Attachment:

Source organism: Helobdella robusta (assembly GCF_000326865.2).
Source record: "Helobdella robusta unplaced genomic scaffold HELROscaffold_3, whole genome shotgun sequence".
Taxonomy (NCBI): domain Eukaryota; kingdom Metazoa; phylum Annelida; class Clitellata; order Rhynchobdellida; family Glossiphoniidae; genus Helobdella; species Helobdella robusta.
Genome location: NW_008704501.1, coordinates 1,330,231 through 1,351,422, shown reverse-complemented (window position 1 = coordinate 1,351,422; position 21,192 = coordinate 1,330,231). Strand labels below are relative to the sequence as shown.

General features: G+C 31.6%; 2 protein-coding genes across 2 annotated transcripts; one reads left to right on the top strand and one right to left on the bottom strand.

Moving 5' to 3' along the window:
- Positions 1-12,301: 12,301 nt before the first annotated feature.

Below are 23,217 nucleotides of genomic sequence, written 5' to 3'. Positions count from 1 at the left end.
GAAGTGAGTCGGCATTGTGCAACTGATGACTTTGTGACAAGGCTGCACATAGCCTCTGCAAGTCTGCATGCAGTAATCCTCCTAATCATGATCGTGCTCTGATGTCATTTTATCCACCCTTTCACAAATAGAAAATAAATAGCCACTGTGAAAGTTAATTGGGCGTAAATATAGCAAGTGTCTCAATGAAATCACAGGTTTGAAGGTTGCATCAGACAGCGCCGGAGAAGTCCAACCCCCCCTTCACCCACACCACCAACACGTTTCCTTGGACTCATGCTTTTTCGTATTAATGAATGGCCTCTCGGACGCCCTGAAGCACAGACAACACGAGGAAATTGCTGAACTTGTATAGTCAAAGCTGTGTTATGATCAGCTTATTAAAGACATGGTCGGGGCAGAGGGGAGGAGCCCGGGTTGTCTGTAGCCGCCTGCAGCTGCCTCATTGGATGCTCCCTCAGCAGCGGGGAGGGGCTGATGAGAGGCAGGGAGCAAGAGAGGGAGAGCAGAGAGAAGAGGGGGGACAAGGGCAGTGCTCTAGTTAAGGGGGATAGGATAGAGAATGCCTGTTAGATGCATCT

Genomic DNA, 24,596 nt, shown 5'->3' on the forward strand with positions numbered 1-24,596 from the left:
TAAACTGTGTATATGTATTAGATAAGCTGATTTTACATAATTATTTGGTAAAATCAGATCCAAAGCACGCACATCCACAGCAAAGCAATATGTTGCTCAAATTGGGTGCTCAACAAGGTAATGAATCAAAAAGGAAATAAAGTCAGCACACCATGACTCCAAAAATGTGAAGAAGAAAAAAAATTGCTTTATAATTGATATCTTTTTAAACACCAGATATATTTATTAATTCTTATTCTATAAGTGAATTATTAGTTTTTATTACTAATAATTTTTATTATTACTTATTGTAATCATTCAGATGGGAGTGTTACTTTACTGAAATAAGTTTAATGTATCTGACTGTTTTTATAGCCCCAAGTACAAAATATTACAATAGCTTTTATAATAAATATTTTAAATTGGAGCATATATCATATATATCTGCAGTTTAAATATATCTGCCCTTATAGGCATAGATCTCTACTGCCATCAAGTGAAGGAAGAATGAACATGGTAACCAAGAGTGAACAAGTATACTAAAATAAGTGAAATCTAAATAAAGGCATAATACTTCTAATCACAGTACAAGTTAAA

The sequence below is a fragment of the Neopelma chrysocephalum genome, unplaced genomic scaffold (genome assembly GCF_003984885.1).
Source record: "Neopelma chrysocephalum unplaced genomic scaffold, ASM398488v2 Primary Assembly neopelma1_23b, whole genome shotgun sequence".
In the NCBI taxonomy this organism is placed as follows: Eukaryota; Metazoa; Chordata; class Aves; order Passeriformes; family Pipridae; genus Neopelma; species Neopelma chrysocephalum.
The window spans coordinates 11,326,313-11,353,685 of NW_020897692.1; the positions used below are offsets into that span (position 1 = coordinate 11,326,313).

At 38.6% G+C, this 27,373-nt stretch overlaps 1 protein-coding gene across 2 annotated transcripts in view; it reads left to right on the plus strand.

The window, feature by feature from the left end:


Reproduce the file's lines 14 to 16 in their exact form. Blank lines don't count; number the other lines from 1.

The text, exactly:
In the NCBI taxonomy this organism is placed as follows: Eukaryota; Metazoa; Chordata; class Aves; order Passeriformes; family Pipridae; genus Neopelma; species Neopelma chrysocephalum.
The window spans coordinates 11,326,313-11,353,685 of NW_020897692.1; the positions used below are offsets into that span (position 1 = coordinate 11,326,313).

At 38.6% G+C, this 27,373-nt stretch overlaps 1 protein-coding gene across 2 annotated transcripts in view; it reads left to right on the plus strand.